The artwork leaves quite a bit to be desired, too. Joe Eisma’s pencils are okay here but far from his best work; the book has a sort of static feeling that makes it hard to connect to what’s going on. Take the Hardy Boy street punch for example. That’s supposed to have heft but instead it just kind of happens. Some moments, like the Nancy reveal, reach the level of pretty good but that’s the peak of the artwork here. Eisma is only hurt by colorist Salvatore Aiala, whose flat, muddy work dulls whatever the book has going for it visually. Honestly, the MVP of this whole thing has to be the letterer, Crank!, who deserves the honor not only because their lettering work is genuinely strong, but because they’re called Crank!.Continued below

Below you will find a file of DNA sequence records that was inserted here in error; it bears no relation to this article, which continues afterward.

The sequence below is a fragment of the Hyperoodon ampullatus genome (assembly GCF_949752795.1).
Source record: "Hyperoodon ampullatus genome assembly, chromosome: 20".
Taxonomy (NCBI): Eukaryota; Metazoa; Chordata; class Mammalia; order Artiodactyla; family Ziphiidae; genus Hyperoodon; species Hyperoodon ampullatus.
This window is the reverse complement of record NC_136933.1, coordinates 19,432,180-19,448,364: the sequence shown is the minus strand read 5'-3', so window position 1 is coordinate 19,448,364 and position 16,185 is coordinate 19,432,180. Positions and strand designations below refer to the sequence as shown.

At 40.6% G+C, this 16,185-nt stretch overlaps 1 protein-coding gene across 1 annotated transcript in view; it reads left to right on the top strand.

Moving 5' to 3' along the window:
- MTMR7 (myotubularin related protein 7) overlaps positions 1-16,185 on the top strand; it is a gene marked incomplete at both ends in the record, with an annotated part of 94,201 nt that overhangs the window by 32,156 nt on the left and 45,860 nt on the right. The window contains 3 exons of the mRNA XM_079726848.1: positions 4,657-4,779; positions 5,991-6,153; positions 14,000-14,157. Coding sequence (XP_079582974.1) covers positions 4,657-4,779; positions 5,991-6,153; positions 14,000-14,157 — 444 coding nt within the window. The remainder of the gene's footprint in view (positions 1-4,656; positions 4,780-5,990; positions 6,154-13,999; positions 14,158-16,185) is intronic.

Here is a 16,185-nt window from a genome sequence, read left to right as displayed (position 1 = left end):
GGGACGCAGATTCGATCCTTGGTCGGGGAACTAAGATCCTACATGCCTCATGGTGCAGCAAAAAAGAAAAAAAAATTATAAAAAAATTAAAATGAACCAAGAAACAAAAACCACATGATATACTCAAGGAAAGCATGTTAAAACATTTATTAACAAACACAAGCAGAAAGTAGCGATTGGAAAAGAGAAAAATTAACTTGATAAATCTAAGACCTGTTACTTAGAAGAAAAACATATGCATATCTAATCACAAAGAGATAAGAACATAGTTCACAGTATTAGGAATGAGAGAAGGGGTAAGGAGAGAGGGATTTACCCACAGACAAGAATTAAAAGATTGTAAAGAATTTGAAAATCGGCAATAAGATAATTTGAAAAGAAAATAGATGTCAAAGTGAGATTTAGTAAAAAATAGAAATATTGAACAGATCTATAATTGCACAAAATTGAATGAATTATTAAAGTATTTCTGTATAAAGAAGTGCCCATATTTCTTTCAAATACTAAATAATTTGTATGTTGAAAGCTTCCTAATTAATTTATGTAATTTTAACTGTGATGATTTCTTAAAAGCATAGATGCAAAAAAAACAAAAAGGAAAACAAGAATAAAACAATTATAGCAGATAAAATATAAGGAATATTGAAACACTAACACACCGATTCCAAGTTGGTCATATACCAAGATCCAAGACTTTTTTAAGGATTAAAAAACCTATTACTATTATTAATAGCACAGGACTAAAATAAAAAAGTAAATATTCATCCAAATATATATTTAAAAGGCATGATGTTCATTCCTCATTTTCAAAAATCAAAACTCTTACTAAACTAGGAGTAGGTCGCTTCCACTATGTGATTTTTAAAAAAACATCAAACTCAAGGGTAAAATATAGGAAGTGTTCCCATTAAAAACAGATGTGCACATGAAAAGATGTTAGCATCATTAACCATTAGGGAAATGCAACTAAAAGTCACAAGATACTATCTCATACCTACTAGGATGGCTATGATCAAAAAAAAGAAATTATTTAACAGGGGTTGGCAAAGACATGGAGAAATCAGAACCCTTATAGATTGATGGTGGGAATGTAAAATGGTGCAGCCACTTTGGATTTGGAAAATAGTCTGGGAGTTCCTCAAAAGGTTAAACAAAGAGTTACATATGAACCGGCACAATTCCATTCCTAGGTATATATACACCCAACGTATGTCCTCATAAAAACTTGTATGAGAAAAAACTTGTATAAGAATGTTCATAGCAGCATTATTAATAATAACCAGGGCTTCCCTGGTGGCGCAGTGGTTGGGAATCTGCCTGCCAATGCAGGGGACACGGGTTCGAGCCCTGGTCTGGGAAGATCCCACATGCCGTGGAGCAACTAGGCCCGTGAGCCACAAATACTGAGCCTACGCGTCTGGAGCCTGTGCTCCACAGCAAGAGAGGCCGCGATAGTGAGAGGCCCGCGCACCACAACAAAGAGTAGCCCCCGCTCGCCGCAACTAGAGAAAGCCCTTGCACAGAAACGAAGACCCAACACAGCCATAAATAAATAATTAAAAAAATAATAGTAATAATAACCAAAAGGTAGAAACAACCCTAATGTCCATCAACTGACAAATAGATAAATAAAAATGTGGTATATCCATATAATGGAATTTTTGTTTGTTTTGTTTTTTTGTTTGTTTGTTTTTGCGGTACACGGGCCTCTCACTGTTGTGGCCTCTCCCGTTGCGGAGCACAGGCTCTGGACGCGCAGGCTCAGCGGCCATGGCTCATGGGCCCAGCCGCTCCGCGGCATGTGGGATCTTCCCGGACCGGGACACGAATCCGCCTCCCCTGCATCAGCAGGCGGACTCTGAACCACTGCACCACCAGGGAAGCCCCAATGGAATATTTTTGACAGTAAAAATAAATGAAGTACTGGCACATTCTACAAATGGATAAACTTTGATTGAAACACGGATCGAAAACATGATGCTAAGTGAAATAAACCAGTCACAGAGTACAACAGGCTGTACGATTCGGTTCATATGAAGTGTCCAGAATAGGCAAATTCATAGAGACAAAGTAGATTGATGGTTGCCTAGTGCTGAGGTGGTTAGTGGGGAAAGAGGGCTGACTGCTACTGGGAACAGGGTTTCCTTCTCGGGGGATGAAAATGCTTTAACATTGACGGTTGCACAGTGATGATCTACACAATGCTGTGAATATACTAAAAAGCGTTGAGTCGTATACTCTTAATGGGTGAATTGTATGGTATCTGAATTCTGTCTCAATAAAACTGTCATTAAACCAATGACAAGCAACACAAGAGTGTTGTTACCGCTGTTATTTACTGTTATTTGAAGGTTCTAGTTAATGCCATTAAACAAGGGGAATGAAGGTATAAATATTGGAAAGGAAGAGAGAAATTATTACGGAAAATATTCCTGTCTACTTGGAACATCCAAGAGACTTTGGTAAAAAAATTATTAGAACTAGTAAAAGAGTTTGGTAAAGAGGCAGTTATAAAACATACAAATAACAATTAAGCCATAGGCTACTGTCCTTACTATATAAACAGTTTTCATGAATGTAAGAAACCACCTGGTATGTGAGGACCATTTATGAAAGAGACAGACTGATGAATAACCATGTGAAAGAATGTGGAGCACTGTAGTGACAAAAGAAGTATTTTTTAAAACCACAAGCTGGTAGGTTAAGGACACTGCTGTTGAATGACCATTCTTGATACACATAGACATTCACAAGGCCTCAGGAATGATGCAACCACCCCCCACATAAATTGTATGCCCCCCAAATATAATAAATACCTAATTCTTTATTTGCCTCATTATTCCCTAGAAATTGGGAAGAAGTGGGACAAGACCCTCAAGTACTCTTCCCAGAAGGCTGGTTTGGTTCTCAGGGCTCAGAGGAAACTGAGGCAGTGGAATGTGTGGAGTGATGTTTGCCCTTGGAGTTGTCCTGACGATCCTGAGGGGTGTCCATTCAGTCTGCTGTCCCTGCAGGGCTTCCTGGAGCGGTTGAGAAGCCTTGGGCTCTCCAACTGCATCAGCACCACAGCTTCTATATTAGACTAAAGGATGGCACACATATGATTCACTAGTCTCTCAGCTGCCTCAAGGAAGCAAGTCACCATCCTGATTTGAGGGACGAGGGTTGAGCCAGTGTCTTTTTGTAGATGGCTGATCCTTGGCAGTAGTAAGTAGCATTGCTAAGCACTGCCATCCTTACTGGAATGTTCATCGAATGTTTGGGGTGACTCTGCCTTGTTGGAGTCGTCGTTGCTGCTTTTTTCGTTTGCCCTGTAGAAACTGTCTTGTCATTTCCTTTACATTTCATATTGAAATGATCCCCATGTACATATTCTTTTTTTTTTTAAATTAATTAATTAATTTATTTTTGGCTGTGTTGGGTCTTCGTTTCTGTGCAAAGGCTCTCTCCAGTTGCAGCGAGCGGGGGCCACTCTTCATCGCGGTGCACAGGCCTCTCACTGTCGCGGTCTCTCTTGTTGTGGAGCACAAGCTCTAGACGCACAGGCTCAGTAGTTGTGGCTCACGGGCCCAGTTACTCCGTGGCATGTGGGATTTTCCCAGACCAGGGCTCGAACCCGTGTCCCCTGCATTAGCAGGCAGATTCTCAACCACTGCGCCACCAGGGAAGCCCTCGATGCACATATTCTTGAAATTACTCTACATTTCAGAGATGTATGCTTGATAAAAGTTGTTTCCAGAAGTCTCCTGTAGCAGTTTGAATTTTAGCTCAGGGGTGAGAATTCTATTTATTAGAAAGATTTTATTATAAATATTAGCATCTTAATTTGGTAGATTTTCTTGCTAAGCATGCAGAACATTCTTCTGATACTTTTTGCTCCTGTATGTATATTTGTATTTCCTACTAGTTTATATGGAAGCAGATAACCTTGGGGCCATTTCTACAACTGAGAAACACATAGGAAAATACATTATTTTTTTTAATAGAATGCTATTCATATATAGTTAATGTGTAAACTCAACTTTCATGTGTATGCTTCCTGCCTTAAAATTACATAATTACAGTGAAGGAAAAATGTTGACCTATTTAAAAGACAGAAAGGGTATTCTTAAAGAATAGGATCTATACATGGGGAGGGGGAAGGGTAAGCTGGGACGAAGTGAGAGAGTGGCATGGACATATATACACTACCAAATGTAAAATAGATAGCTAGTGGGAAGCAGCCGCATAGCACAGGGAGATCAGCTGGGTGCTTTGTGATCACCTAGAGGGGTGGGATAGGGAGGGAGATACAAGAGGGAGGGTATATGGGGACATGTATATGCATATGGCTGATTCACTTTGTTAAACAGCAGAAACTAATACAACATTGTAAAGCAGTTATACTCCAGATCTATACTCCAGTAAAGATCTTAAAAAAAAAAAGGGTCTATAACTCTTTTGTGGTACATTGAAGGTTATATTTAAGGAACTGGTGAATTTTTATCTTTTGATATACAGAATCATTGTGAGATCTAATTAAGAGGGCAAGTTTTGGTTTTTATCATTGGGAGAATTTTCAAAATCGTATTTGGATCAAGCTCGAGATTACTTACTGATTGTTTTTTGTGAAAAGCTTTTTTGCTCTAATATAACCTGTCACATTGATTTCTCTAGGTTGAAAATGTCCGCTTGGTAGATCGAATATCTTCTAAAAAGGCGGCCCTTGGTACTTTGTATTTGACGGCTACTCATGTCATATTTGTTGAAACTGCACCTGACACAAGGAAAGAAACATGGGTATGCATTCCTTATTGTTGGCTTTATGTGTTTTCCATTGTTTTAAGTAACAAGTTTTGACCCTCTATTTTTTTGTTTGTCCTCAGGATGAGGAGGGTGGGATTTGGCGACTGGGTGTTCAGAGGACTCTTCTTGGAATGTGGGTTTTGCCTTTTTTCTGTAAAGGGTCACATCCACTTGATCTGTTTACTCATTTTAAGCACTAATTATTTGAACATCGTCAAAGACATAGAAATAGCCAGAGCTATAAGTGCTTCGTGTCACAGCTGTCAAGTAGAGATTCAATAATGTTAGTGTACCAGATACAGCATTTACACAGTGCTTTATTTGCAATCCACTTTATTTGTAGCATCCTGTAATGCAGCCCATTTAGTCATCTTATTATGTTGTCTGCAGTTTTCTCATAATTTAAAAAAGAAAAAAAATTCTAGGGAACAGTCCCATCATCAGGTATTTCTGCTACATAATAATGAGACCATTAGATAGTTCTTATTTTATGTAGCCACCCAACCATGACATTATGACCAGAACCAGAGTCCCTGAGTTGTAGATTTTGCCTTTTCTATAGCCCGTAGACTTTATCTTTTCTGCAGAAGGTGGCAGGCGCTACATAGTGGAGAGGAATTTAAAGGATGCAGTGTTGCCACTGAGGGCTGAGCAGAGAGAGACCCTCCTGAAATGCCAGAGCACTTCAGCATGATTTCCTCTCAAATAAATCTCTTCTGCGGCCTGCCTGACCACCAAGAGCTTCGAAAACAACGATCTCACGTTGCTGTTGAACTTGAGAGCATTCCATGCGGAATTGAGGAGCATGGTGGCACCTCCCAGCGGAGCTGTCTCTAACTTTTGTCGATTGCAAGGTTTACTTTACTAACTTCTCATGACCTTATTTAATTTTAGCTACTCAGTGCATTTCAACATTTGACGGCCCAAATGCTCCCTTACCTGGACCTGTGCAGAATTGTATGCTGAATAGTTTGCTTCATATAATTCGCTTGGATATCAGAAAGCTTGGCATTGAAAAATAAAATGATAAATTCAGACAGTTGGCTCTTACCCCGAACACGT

“Nancy Drew & The Hardy Boys: The Death of Nancy Drew #1” has a lot going for it and has a lot of room to improve as it continues. But this was the debut and the fact that it had next to zero momentum is deeply disappointing.
Final Verdict: 5.0 – “The Death of Nancy Drew” has a promising premise but starts with an exposition-heavy, predictable whimper.
Written by Kelly Thompson
Illustrated and Colored by Veronica and Andy Fish
Lettered by Jack Morelli
Reviewed by Elias Rosner
There is something magical (heh) about Thompson & the Fishes’ run on “Sabrina.” It’s simple, it’s fun and it’s not afraid to wear its teenage angst on its sleeve. This combination made the first series a hit and I, for one, am glad we’re getting more of this team’s take on the character. A testament to Thompson’s grasp of the characters is how effortlessly “Something Wicked” succeeds at pleasing newcomers as well as fans of the first series.